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I had to write a letter and I would appreciate if someone could it. Many thanks, in advance. I had to answer a letter where Brigitt asked me to do the shopping because I finish earlier. She asked me when will I finish and if I would like to eat soup or pasta with meat. She also asked me to buy some chockolate for her and check if we have bread and milk for the breakfast. My answer: Hallo Brigitt, danke für deine Post, es ist sehr wichtig. Ich arbeite heute bis 5 Uhr. Ich bin um viertel nach fünf zu Hause. Dann gehe ich zu den Supermarkt. Ich mag Nudeln mit Fleisch. Ich finde deine Idee sehr schön, Ich esse Nudeln gern. Du bist richtig, wir haben keine Kartoffeln. Ich kaufe Kartoffeln auch. Aber wir haben Brot für das Frühstück. Wir haben Milch auch. Ich bin sicher. Ich weiße dass, Du liebst Schokolade. Aber jetzt Ich habe kein Geld für deine Schokolade. Es tut mir leid. Doch, Ich habe Geld für einen Kuchen. Ich glaube du liebst Kuchen und Ich esse Kuchen gern auch. Liebe Grüße V.
Hi guys, just two weeks ago I had to take the Basis Examen Inburgering. I haven't gotten the results yet, but I am confident I passed ''Leesvaardigheid A1'' and ''KNS'', but not so sure about ''Spreekvaardigheid A1''. It was such a long day for me, I couldn't sleep the previous night and I was in a different city I didn't even know (I had never been there and that place is so damn huge! I was scared actually!). They delayed the exam a little too much, they had already told me it'd be 30 minutes later, but it ended up being a whole hour. I was very upset about the fact that they used words that weren't in the course sold by the Dutch government to those wanting to take this exam, the ''Naar Nederland'' course. Not at all. I was lucky I came across this site: https://basisexameninburgering.nl/lessen There I learnt a lot new words (still learning actually). I thought it was so shady of them. I actually plan to write to DUO to let them know what I think, but I will wait until I get my exam results If you plan to take this exam... get ready to find and hear words that weren't even in the course. You must learn as many words as possible so they don't shock you with strange words you don't even know. Try to learn the basics, like for example the names of foods, fruits, vegetables, clothes, body parts, places vocab, music, professions, weather, etc. Also be aware that during the Spreekvaardigheid you might be asked about topics that were never covered in the book, so be wary of that. And yes, check out the practice exam at the official Naar Nederland site, if you are lucky you will get the same questions (valid only for Spreekvaardigheid) during the real exam, but it's really about look, because they have at least 6 different combos for each exam. The guy picks them randomly, some harder than others. Anybody here has taken this test? What did you think of it? Did you pass it the first time or had to take it a second time? Please share your experiences, I am looking forward to hearing them!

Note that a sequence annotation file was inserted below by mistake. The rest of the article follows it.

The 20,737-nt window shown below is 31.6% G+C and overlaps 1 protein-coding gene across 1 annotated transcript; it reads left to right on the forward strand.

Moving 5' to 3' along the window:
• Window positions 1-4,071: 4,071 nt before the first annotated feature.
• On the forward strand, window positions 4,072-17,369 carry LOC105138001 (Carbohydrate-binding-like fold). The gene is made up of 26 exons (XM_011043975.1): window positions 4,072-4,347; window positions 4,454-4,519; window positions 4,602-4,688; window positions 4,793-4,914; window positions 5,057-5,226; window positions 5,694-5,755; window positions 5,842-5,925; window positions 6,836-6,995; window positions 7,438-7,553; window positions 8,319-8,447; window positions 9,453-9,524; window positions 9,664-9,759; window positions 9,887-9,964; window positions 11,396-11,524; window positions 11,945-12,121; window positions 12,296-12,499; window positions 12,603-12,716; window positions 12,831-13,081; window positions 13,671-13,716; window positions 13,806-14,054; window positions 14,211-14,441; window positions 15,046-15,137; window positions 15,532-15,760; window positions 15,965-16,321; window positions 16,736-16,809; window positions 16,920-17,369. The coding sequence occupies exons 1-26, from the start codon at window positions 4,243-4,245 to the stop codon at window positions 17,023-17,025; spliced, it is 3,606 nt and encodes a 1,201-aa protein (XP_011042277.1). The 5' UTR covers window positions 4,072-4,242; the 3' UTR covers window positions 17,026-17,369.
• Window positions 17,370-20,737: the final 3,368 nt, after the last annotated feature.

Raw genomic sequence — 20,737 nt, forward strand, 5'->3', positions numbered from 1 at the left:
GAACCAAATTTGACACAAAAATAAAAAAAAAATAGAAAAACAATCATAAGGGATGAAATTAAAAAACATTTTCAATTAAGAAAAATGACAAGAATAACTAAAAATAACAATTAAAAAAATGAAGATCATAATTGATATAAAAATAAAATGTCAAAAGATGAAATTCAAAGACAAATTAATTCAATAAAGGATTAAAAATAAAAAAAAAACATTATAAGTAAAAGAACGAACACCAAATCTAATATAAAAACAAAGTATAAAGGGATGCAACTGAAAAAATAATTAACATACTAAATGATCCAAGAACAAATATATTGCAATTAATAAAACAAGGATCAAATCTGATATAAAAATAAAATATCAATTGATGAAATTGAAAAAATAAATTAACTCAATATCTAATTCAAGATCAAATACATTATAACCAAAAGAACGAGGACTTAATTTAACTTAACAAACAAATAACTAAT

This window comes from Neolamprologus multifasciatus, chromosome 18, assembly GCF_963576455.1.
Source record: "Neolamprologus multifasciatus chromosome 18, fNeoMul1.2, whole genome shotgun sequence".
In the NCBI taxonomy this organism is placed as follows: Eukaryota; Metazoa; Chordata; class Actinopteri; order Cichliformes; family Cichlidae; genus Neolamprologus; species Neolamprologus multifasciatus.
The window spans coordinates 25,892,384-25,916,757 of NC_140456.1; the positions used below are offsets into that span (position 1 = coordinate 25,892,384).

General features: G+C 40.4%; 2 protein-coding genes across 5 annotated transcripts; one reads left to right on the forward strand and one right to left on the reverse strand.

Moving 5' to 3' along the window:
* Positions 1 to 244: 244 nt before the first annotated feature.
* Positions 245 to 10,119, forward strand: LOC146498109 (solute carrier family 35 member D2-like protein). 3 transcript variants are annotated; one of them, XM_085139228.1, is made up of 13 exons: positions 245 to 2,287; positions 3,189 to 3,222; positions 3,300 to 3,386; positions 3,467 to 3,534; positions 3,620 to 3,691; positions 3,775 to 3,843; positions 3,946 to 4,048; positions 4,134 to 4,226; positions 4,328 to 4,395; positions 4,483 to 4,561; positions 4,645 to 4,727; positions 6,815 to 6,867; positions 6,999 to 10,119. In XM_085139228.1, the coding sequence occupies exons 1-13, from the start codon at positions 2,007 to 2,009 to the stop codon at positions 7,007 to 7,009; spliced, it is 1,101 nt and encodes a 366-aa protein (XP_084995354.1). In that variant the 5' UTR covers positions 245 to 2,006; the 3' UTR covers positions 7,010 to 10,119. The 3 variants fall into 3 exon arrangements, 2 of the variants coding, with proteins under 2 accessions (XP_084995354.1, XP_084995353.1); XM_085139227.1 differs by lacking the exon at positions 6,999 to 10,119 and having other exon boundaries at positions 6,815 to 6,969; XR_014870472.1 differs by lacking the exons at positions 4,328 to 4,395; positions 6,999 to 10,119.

I've found some really useful resources that might come in handy for people getting ready for the basisexamen inburgering (A1). Most of them give you a clue of what you will see in the actual exam, but I must admit I'm not sure if all those exercises (in that modality) are present in the real exam. The naar Nederland practice exams: http://www.naarnederland.nl/en/category/voorbeeldexamens Perfect to get ready for the KNS: http://toetskns.nl/ Ad Appel material (reading): http://adappel.nl/lesmateriaal-2/ Taalspot: http://www.taalspot.nl/ My favorite one: https://basisexameninburgering.nl/ I hope someone finds those useful! I might post more later UPDATE: It's confirmed, Mr. Thijsebaard himself told me (via e-mail) the real exam contains the same exercises as the ones seen in the practice exams (the modality - not the actual questions). The exam was completey revamped back in December 2014!! So yes, its structure and content has changed. THANK GOD!!!!
Ok guys, let's talk about the languages we know and our levels. For that we are going to use the level definitions used by the Common European Framework, they are as follows: A thread I read recently made me thing about this, since there are people on this forum who are learning several languages or that they already speak several languages... I thought it'd be interesting to know what level they considered their languages to be at. I find that super interesting I was actually think about this today... we rarely talk about levels, but lately this is something that is always on my mind, since i need to have a level of A1 in dutch in order to pass my test. So here it goes: Spanish (mother tongue)English C2 - 3 years to master it.Dutch A1 - So far only 8 months - I slacked a lot though French A1 - (6 months, but stopped too soon) Your turn guys! Please feel free to also add how long you have been studying each language!